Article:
Thesis Research

My thesis title is "Recurrent Novae and Type Ia Supernova Progenitors" and it is freely available on the LSU Electronic Theses and Dissertations website. (Some of the chapters have already been published, but others are still in prep. I ask that you wait to use any specific numbers until after they have been published in a refereed journal.) My thesis brings together four projects I worked on as a graduate student and combines them with other new research to take a fresh look at the Type Ia supernova progenitor problem. Although we've empirically calibrated SN Ia lightcurves, turning them into the most useful standard(izable) candles and using them to discover the acceleration of the expansion of our universe, we still don't know exactly where they come from. There must be at least one carbon-oxygen white dwarf, and it must be near the Chandrasekhar mass limit, but the identity of the companion star that donates the material needed to push the WD over the limit, causing the Ia explosion, has been a mystery for decades.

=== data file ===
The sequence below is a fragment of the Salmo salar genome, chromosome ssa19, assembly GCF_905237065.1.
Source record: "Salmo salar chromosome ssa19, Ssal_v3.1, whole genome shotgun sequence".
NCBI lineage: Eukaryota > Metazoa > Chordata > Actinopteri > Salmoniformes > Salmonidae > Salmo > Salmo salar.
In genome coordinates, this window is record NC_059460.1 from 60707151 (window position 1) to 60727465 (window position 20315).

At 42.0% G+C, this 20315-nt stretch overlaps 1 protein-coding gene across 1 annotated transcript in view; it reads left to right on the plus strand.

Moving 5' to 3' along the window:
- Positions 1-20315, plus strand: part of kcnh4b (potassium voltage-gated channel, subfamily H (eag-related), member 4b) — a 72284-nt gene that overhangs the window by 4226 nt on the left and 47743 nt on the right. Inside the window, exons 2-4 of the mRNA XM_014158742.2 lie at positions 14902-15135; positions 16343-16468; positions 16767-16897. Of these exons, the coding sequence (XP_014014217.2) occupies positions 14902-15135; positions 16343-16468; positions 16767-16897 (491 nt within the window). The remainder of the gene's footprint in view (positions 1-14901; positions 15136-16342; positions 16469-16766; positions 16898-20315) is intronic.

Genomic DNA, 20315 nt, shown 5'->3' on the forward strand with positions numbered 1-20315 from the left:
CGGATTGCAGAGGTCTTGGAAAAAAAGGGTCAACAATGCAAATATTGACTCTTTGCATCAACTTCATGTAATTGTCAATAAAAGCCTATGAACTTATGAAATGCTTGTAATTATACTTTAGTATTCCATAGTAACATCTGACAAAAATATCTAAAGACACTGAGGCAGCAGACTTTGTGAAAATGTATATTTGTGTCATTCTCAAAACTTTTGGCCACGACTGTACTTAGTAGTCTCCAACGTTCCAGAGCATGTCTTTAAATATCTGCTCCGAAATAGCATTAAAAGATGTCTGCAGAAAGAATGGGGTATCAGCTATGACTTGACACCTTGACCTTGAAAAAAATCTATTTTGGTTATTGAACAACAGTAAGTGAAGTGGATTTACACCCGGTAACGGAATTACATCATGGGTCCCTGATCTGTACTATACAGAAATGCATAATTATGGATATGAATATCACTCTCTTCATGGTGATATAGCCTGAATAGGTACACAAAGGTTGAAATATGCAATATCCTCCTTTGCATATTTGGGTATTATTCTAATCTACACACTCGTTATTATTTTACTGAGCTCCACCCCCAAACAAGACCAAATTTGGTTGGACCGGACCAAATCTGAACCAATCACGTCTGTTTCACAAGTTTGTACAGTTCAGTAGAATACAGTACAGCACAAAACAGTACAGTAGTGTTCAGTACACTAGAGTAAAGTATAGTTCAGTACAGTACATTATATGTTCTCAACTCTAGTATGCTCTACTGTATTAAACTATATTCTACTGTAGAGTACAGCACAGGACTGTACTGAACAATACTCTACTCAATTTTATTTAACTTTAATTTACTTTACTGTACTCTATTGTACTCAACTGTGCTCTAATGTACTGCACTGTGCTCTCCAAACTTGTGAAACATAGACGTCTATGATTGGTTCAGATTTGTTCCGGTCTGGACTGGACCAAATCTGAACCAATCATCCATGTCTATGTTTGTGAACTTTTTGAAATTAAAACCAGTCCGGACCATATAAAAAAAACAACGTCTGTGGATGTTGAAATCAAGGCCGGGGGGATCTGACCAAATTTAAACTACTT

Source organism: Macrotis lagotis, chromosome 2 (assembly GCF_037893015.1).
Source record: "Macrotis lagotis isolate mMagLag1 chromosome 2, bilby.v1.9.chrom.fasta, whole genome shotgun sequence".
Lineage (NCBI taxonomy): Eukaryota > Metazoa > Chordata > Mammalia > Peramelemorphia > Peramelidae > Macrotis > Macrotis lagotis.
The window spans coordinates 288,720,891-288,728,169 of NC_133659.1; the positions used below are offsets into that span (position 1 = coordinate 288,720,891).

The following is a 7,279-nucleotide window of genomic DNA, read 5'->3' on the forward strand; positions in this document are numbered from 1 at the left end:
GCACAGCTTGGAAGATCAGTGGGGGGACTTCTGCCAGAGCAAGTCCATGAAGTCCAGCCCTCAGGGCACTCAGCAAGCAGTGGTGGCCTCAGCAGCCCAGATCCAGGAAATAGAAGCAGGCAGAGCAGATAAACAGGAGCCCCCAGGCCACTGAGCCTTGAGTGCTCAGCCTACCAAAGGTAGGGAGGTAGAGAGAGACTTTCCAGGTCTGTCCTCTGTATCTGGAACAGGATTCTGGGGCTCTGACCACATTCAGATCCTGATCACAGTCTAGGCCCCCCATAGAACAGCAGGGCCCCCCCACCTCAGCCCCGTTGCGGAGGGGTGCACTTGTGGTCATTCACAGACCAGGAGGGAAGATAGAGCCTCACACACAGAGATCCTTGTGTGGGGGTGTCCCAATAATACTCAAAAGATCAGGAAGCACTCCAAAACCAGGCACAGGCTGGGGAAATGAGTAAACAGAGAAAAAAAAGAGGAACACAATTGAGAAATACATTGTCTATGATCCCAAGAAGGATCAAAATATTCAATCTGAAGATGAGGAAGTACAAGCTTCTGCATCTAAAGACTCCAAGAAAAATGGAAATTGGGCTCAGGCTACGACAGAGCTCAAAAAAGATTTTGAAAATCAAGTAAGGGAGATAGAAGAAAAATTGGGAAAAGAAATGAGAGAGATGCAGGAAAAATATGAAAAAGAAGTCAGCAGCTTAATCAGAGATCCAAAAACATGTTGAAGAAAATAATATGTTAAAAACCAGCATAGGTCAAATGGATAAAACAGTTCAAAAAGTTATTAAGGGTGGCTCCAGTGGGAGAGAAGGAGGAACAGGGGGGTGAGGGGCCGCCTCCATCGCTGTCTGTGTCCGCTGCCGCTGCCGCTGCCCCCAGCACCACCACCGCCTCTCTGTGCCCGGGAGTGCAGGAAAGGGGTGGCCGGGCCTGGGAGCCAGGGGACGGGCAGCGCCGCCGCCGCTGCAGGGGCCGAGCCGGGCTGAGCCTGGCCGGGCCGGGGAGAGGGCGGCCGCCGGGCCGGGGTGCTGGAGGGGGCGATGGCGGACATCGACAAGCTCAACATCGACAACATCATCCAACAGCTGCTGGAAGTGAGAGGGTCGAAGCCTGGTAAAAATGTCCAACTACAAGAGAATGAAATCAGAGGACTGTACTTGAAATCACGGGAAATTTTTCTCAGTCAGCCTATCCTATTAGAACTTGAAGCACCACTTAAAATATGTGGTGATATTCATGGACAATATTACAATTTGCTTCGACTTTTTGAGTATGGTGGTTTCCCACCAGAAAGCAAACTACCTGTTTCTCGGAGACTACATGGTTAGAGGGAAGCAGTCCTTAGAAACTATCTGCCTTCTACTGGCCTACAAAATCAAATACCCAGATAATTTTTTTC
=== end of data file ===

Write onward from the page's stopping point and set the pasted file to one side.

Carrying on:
Recurrent novae have been promising progenitor candidates for many years, but our current research shows that they can account for at most ~50% of the observed Ia explosions. Our recent result, published in Nature, shows that a Ia explosion that occurred in the Large Magellanic Cloud ~400 years ago must have had a double-WD progenitor.

At this point, we know that at least one system had a double-WD (double-degenerate) progenitor, but we cannot at this point extend that to all SNe Ia. What is looking to be ever more likely is that there are two types of systems that provide the SNe Ia (the dual-channel hypothesis): half coming from single-degenerate systems (such as RNe) and half from double-degenerate systems.